Zaha Hadid’s Heydar Aliyev Centre

Baku,Heydar Aliyev Cultural Centre, The terraced approach and landscape accommodate a sheer drop on site prior to construction and conceals the underground carpark.

Rising sinuously on a small hill on the outskirts of Baku, the capital of Azerbaijan, on the western shore of the Caspian Sea is the Heydar Aliyev Centre designed by Zaha Hadid Architects. This remarkable building stands out and stops you in your tracks. Opened in 2013 the Heydar Aliyev Centre aspires “to express the sensibilities of Azeri culture and the optimism of a country that looks to the future.”

The Centre consists of double curved topological surfaces forming gigantic and complex asymmetrical shells that sit on the top of a hill where a series of landscaped terraces leading up to the Heydar Aliyev Centre itself.

Double curved topological surfaces form gigantic and complex asymmetrical shells.

Double curved topological surfaces form gigantic and complex asymmetrical shells.

The plaza outside the building is an ideal location for the installation and display of contemporary, three-dimensional art. The complex was designed to be the hub for the culture of Azerbaijan. The exterior’s fluidity continues in the interior design in its use of space that houses a museum, auditorium and convention centre.

The Centre’s plaza and terraces are home to changing art exhibitions

The Centre’s plaza and terraces are home to changing art exhibitions

The building’s exterior covers an area of almost 40,000 square metres and is clad in glass fibre reinforced concrete and glass fibre reinforced polyester. The recent application of topology in architecture has led to a radical transformation in the way space is conceived and built. The techniques and materials used for construction allow this transformation of space to be realised. Topological architecture today rests on a set of new ideas of space.

The exterior is bought inside and the interior outside by the materials used that enhance the transformational fluidity of the Heydar Aliyev Centre’s design. The nature of ‘fluidity’ is a key element that is expressed throughout Islamic art and design from architecture to carpets and even calligraphy.

The fluidity of the building recalls what one finds is other forms of Islamic art such as calligraphy.

The fluidity of the building recalls what one finds is other forms of Islamic art such as calligraphy.

Iraqi born Zaha Hadid grew up in Baghdad and completed her education in the UK and Switzerland. She studied mathematics at the American University in Beirut before moving to London and trained at the Architectural Association. She was the first woman to win the prestigious Pritzker Architecture Prize and her name makes a regular appearance in lists of visionary thinkers with outstanding global influence. Zaha Hadid was made a Dame Commander of the Order of the British Empire in 2012 for her services to architecture and is a Commandeur de l’ordre des arts et des lettres from France.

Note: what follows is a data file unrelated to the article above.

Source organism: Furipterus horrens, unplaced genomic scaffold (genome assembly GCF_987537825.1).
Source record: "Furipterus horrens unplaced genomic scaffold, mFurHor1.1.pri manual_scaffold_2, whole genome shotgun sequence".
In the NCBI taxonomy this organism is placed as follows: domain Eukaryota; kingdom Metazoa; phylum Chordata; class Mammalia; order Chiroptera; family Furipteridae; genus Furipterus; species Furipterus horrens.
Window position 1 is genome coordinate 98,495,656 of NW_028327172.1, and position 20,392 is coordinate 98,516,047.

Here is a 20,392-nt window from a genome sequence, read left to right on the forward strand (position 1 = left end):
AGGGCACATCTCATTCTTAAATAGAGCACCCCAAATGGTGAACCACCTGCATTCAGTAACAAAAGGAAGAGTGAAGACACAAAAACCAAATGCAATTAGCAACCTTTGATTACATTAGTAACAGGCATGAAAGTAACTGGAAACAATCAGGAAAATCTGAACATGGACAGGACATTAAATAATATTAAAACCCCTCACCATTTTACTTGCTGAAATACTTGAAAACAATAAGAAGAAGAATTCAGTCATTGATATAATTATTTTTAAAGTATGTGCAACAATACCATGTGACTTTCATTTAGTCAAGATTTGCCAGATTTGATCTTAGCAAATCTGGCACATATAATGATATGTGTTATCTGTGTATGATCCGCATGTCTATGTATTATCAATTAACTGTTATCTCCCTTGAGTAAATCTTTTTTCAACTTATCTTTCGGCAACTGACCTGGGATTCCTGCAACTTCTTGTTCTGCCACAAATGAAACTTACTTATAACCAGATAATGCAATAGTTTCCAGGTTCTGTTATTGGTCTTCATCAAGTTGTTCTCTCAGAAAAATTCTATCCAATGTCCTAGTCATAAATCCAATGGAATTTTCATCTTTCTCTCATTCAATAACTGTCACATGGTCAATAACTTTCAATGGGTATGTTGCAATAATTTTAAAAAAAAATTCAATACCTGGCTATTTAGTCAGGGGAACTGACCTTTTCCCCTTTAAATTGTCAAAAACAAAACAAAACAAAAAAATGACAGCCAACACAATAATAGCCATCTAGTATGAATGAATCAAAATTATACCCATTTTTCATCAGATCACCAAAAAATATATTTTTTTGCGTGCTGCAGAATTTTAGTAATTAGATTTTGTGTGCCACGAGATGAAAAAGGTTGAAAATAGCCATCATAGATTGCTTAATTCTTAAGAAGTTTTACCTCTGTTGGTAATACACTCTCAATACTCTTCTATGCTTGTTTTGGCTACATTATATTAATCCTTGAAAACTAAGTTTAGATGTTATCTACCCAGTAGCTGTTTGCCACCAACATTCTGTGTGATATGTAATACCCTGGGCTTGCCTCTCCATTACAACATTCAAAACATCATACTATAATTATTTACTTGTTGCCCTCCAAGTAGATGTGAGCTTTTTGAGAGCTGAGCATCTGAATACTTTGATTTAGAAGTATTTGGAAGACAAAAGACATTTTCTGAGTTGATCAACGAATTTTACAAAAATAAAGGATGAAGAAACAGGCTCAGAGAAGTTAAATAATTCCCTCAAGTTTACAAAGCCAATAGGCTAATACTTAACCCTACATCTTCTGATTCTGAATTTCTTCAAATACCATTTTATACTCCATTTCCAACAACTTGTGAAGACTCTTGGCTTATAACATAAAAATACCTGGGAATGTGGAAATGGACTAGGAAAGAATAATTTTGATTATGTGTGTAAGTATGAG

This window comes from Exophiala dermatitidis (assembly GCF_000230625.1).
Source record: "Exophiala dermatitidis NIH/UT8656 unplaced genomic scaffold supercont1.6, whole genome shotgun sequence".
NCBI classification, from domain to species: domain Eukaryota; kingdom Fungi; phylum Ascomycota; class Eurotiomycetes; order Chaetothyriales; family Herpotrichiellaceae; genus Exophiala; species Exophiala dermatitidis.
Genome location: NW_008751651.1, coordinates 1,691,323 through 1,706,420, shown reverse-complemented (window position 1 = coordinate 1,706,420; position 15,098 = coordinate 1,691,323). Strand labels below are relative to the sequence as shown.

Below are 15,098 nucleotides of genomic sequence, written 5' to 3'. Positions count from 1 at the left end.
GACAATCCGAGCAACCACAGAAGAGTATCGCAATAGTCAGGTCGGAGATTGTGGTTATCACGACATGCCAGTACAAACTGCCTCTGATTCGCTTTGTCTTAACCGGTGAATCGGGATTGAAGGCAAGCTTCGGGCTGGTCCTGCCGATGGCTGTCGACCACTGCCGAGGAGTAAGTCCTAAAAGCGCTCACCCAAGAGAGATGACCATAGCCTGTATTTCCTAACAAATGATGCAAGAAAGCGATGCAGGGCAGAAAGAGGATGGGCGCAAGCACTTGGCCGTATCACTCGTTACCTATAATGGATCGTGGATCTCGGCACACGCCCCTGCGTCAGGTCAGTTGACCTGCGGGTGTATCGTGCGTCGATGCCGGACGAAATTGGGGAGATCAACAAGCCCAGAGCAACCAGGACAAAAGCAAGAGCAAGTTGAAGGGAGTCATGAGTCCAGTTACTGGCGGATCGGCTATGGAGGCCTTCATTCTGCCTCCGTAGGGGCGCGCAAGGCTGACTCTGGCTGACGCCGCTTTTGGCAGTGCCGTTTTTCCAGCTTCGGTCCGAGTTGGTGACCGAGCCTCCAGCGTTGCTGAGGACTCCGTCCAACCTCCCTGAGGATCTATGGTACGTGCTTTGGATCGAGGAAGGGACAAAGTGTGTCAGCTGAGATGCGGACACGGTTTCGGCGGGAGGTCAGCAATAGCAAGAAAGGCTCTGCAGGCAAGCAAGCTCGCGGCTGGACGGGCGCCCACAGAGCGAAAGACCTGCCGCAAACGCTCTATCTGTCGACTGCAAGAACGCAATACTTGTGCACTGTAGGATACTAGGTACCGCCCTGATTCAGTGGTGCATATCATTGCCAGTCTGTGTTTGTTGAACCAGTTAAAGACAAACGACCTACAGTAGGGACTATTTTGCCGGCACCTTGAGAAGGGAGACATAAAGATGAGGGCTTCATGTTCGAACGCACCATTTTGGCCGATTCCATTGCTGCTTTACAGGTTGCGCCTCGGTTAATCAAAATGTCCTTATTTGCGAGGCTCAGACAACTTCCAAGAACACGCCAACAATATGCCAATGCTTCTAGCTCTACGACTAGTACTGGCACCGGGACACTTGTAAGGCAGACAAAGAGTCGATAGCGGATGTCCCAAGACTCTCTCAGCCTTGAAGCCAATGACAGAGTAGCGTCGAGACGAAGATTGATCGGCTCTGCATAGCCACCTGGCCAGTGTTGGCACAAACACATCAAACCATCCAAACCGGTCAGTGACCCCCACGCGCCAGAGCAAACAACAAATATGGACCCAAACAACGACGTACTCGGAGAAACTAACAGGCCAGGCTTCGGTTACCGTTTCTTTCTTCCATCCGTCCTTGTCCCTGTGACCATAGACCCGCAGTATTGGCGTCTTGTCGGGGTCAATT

Large areas of glass help to blur the distinction between the exterior and the interior of the Centre

Large areas of glass help to blur the distinction between the exterior and the interior of the Centre

As well as recently picking up the Architecture Award from London’s Design Museum the Heydar Aliyev Centre also won Design of the Year 2014. Now in its seventh year, Designs of the Year gathers together a year of cutting-edge innovation and original talent showcasing the very best in global Architecture, Digital, Fashion, Furniture, Graphic, Product and Transport design.

Opened to the public in March this year Zara Hadid Architect’s London Aquatic Centre has won the Royal Institute of Architecture Award and earlier this month the 2014 Civic, Culture and Sport category at the New London Awards that recognise the very best in architecture, planning and development in the capital.

Glass fibre, reinforced, concrete and glass panels, many unique, were used in the construction.

Glass fibre, reinforced, concrete and glass panels, many unique, were used in the construction.

The range of architectural styles encountered in Baku today reveal much about the city’s past. The UNESCO World Heritage listed Old City is surrounded by substantial remnants of 12th century walls and dominated by the even earlier Maiden Tower. Skirting this historic centre are grand buildings and luxurious homes built in the 19th and early 20th century. These are testimony to the riches and European influence an oil boom bought to the country. Seventy years of Soviet occupation of Azerbaijan from 1920 to 1991, however, witnessed a change in architectural style and urban planning to Soviet modernism. The urban landscape of the city has been rapidly changing since independence in 1991.You can glimpse recently constructed buildings and the urban transformation of Baku in the following footage including footage of the constuction of the Heydar Aliyev Centre.

You can enjoy some additional views of the interior and exterior of the structure in this video by the BBC.

Learn more about Baku urban planning projects, the historic centre of the city and the cultural centre construction in the following video.

Photography by Helen Nicholson.